Subclinical Hyperthyroidism Increases Risk of Hip and Other Fractures
Subclinical hyperthyroidism was associated with an increased risk of hip fracture and other fractures in an observational study involving data from more than 70,000 participants. The study, which was reported in the May 26 issue of JAMA, did not find a link between subclinical hypothyroidism and fracture risk.
“After several conflicting findings over these last years, our results from pooling individual participant data of all available prospective cohorts, show increased fracture risk in subclinical hyperthyroidism, with particularly higher risk for participants with TSH <0.10 mIU/L,” said senior author Nicolas Rodondi, MD, MAS, Head of Ambulatory Care, Department of General Internal Medicine, Inselspital, Bern University Hospital, Switzerland.
“There is a wealth of literature suggesting low bone density in patients with subclinical hyperthyroidism,” commented Douglas S. Ross, MD, Professor of Medicine, Harvard Medical School, and Co-Director, Thyroid Associates, Massachusetts General Hospital, Boston. “This study is important because it demonstrates an increase fracture risk, especially hip fracture. A randomized controlled trial that demonstrates reduced fracture rates with treatment is desperately needed,” Dr. Ross said. (See below for Dr. Ross’ full commentary on this study.)
Data Evaluated from Over 70,000 Patients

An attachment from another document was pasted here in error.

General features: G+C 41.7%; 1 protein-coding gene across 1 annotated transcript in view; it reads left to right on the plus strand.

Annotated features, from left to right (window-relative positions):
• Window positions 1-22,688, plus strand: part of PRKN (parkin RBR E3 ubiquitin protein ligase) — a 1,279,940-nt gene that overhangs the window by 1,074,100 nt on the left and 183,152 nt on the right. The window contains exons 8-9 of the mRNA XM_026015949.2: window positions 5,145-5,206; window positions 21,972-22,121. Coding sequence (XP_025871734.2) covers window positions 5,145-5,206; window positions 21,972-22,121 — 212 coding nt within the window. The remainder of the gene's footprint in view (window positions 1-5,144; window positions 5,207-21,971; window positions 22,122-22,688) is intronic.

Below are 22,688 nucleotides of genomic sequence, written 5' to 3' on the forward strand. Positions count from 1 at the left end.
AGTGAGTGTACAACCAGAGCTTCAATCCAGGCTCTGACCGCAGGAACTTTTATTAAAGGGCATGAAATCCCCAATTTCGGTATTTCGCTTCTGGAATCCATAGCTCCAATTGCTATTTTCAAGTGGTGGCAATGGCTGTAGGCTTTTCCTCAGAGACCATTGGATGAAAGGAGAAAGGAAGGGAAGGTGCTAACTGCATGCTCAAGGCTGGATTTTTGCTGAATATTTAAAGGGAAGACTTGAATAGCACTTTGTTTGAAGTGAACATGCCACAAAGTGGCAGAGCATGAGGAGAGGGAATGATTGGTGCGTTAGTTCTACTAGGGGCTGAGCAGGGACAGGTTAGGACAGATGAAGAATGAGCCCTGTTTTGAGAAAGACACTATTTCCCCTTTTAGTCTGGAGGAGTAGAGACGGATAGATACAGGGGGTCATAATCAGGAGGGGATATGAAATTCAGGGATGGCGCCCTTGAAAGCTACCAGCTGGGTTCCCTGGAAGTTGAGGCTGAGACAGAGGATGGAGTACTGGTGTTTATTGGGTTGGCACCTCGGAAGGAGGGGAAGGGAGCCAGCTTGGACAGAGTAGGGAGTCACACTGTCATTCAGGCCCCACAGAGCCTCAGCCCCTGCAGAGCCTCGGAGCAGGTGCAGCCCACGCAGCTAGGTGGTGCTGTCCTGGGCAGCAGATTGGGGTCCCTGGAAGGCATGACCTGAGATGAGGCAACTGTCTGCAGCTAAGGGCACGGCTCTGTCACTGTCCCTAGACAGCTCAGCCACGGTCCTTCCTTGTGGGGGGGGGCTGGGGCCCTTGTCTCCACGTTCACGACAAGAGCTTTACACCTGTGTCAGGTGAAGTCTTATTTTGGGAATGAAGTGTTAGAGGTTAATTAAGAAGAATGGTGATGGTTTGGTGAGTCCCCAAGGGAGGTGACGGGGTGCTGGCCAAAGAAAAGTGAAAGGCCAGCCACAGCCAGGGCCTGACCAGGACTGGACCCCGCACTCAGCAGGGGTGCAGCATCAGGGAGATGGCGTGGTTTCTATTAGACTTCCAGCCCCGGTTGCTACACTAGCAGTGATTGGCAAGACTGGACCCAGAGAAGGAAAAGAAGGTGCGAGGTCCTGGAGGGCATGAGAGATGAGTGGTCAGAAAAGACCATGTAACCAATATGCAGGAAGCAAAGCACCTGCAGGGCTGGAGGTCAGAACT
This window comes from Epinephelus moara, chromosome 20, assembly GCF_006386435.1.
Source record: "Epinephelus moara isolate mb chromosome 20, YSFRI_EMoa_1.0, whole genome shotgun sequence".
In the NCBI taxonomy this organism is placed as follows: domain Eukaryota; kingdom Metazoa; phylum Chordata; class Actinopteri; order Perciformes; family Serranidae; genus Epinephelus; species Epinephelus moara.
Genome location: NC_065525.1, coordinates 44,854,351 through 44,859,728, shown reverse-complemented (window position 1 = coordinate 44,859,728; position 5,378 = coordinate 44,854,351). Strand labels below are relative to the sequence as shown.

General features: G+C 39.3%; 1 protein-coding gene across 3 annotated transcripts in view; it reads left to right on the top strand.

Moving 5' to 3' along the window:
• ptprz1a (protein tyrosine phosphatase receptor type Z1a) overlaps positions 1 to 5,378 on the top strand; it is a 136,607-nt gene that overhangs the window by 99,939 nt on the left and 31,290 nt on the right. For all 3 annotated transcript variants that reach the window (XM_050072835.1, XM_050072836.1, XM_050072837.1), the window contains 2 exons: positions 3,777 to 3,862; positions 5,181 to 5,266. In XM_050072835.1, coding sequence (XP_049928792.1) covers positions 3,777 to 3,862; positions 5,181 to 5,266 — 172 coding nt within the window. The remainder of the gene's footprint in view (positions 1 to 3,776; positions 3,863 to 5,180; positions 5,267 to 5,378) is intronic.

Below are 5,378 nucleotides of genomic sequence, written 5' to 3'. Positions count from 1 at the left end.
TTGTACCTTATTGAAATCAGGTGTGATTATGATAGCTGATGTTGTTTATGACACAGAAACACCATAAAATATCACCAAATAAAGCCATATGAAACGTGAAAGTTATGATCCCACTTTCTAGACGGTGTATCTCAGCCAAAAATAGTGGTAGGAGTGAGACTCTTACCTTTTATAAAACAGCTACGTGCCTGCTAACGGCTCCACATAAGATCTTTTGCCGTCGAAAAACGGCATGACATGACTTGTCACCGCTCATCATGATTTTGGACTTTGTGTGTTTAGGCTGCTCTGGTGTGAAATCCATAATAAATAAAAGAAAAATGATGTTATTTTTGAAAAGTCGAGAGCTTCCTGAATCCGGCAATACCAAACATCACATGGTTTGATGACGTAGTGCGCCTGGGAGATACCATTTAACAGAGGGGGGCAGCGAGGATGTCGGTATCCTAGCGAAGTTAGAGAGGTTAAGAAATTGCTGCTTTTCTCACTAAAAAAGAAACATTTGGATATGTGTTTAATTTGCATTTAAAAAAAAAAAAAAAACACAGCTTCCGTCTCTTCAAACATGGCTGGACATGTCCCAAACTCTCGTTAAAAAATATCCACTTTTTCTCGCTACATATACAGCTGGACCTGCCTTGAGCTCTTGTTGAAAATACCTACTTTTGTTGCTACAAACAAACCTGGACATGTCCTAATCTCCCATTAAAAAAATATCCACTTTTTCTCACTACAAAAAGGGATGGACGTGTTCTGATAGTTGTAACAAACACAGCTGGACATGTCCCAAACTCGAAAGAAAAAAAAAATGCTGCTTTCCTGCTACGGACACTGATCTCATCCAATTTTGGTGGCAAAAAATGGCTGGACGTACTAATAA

The authors evaluated data from 70,298 participants (age ≥18 years; median age, 64 years; 61% were women) enrolled in 13 prospective cohorts who were followed for a median of 12 years. Of these participants, 2,219 participants (3.2%) had subclinical hyperthyroidism (ie, thyroid-stimulating hormone [TSH] <0.45 mIU/L) and 4,098 (5.8%) had subclinical hypothyroidism (ie, TSH ≥ 4.50-19.99 mIU/L with normal thyroxine levels). The primary outcome was the risk of hip fracture.
Over 762,401 person-years of follow-up, 2,975 participants (4.6%) experienced hip fracture, 2,528 participants (9.0%) experienced any fracture, 2,018 participants (8.4%) experienced nonspine fracture, and 296 participants (1.3%) experienced spine fracture.
Fracture Risk Increased in Patients With Subclinical Hyperthyroidism
As shown in the Table, participants with subclinical hyperthyroidism were at increased risk for hip, spine, and other fractures compared with participants with normal TSH levels in age- and sex-adjusted analyses. The risk was greatest in patients with the lowest TSH levels (<0.10 mIU/L) and in participants whose subclinical hyperthyroidism was endogenous vs exogenous (eg, taking too much levothyroxine). For example, the hazard ratio for spine fracture in patients with a TSH <0.10 mIU/L was 3.57 and for patients with endogenous subclinical hyperthyroidism was 1.74“Our results are consistent with current guidelines recommending that treatment of subclinical hyperthyroidism should be strongly considered if TSH is persistently <0.1 mIU/L in all individuals ≥65 years old, and that treatment should also be considered if TSH is low but ≥0.1 mIU/L in individuals ≥65 years old,” Dr. Rodondi said.
“As there is currently no ongoing large trial on subclinical hyperthyroidism, we unfortunately have to rely on observational studies to decide on treatment of this condition,” Dr. Rodondi said. “Therefore, this study pooling and analyzing individual participant data of all available prospective cohorts represents the current best evidence on this association to guide clinical decisions,” he said.